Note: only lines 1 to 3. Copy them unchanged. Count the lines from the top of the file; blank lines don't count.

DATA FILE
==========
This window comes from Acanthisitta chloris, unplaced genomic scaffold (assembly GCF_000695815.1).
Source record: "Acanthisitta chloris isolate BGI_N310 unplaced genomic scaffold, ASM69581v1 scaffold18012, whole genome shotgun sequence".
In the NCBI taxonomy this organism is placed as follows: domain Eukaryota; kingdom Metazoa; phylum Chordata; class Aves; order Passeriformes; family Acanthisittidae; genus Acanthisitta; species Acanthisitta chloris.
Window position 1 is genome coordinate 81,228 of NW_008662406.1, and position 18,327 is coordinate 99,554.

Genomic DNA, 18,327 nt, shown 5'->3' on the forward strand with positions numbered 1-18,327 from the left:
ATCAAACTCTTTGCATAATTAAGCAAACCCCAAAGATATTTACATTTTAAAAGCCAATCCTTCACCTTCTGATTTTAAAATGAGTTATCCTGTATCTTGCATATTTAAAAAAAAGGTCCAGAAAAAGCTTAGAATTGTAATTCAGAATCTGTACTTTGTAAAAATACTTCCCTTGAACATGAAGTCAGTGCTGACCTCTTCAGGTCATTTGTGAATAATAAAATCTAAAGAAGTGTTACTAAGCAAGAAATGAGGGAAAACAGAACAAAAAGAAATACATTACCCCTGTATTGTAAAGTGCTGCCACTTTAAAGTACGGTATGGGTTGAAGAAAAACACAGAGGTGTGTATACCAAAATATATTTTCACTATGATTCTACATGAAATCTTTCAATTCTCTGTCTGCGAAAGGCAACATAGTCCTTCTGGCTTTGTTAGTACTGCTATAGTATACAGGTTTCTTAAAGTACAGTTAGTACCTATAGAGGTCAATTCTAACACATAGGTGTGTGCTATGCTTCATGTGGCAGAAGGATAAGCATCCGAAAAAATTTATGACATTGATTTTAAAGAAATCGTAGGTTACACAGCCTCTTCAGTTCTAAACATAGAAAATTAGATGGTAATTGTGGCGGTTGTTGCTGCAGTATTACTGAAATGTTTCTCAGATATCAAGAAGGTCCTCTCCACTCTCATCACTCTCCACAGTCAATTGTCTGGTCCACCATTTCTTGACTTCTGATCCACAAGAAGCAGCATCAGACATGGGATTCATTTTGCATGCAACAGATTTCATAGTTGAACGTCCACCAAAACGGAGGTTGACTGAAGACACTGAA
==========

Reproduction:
This window comes from Acanthisitta chloris, unplaced genomic scaffold (assembly GCF_000695815.1).
Source record: "Acanthisitta chloris isolate BGI_N310 unplaced genomic scaffold, ASM69581v1 scaffold18012, whole genome shotgun sequence".
In the NCBI taxonomy this organism is placed as follows: domain Eukaryota; kingdom Metazoa; phylum Chordata; class Aves; order Passeriformes; family Acanthisittidae; genus Acanthisitta; species Acanthisitta chloris.